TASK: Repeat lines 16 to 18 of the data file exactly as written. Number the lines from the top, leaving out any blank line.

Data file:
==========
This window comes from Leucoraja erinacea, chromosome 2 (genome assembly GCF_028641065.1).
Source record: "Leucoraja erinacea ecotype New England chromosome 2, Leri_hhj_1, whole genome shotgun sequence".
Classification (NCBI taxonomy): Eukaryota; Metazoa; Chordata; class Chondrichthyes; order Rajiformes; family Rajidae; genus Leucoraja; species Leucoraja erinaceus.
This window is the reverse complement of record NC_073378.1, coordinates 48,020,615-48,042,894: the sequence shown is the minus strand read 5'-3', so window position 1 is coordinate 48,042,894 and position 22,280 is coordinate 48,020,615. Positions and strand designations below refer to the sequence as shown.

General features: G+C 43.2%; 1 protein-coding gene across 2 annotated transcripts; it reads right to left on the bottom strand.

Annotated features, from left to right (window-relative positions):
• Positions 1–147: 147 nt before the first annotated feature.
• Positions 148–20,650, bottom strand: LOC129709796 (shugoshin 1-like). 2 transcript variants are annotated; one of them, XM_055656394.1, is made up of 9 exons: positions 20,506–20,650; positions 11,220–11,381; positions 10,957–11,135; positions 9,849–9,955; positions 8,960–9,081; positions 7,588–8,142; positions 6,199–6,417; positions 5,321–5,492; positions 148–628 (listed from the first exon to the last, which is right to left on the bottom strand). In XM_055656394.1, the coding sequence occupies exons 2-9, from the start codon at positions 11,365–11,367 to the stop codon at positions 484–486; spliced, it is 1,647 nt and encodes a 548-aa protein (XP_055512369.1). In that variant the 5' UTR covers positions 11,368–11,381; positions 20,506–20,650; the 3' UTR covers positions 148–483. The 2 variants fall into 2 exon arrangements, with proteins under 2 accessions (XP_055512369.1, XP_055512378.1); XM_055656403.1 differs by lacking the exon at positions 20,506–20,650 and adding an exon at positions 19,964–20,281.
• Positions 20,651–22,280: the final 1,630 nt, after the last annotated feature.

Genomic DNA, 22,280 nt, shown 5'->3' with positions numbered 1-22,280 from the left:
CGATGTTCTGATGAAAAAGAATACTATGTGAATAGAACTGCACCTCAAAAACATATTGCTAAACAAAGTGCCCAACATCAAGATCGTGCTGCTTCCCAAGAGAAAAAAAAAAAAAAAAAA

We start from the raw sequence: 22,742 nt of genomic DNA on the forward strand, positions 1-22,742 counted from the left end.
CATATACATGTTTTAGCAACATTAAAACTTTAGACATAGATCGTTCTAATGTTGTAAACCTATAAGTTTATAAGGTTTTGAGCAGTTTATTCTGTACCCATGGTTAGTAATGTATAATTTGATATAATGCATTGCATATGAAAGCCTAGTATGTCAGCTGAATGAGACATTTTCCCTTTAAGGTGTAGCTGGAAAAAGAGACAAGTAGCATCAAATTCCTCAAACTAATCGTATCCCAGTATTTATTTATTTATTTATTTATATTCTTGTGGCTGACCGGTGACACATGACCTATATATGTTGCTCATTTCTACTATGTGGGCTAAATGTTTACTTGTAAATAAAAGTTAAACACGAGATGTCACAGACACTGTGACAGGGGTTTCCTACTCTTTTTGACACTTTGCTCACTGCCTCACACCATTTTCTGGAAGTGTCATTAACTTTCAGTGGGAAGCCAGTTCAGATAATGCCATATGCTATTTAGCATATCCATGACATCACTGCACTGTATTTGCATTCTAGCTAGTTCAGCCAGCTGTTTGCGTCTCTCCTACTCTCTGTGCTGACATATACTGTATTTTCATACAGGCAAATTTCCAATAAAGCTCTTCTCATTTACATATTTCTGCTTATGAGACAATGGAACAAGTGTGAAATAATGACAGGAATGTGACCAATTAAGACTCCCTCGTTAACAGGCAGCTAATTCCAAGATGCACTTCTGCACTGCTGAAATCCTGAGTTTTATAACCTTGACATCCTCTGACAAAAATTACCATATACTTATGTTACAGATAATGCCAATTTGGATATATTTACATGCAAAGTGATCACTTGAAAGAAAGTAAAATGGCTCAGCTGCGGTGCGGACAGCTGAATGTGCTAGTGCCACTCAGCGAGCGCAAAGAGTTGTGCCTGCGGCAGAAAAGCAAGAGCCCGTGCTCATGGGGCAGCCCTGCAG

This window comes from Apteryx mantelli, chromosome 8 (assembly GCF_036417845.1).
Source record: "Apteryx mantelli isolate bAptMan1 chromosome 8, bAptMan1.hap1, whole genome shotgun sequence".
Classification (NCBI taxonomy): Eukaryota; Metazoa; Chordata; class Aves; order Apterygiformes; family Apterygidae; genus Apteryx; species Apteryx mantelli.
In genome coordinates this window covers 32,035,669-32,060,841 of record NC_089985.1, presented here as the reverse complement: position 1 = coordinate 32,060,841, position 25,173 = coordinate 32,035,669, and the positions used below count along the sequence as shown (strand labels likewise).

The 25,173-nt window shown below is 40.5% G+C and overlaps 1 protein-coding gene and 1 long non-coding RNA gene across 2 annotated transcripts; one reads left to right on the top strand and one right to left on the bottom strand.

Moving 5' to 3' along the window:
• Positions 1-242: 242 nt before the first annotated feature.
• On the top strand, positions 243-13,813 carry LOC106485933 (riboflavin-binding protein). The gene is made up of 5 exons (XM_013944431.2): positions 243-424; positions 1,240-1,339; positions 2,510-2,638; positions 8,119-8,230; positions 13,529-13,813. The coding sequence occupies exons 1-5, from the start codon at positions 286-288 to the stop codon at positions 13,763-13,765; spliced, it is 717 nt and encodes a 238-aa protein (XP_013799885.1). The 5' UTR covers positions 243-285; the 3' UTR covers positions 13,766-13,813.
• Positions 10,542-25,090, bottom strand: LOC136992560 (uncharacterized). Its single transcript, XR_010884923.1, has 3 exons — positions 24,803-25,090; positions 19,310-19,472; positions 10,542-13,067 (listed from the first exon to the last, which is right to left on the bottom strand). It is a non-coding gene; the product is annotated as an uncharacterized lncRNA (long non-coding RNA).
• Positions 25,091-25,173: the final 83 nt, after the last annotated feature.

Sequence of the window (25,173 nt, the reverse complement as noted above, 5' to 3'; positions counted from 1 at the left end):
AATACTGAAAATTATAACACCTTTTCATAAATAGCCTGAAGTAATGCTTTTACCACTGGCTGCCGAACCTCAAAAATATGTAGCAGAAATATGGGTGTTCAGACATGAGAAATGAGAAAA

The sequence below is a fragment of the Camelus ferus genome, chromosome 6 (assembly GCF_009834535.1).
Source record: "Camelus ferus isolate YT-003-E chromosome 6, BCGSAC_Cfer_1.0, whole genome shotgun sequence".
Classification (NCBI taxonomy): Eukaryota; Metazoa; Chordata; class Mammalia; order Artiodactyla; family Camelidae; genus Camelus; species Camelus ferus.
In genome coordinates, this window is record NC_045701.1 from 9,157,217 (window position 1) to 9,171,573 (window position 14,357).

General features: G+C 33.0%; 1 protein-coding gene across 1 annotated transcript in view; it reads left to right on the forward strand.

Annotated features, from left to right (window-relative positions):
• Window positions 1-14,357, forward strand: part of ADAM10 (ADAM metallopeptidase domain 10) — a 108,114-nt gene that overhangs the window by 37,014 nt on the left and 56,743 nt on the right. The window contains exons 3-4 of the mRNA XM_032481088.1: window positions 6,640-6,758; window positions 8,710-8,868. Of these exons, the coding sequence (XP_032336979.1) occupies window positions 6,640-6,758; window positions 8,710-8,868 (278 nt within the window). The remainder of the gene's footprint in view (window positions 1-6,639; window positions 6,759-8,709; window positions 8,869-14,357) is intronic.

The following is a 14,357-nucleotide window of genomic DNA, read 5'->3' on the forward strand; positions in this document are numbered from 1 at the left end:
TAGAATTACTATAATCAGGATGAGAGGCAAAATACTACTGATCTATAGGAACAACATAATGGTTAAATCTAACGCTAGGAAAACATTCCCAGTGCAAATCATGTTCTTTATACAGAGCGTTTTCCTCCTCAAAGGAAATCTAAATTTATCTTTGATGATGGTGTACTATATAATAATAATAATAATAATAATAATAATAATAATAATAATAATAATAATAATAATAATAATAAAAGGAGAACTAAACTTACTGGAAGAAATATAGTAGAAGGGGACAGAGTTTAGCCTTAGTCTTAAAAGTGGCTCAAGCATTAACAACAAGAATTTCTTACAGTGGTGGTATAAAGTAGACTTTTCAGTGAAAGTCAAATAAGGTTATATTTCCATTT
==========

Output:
Classification (NCBI taxonomy): Eukaryota; Metazoa; Chordata; class Aves; order Apterygiformes; family Apterygidae; genus Apteryx; species Apteryx mantelli.
In genome coordinates this window covers 32,035,669-32,060,841 of record NC_089985.1, presented here as the reverse complement: position 1 = coordinate 32,060,841, position 25,173 = coordinate 32,035,669, and the positions used below count along the sequence as shown (strand labels likewise).

The 25,173-nt window shown below is 40.5% G+C and overlaps 1 protein-coding gene and 1 long non-coding RNA gene across 2 annotated transcripts; one reads left to right on the top strand and one right to left on the bottom strand.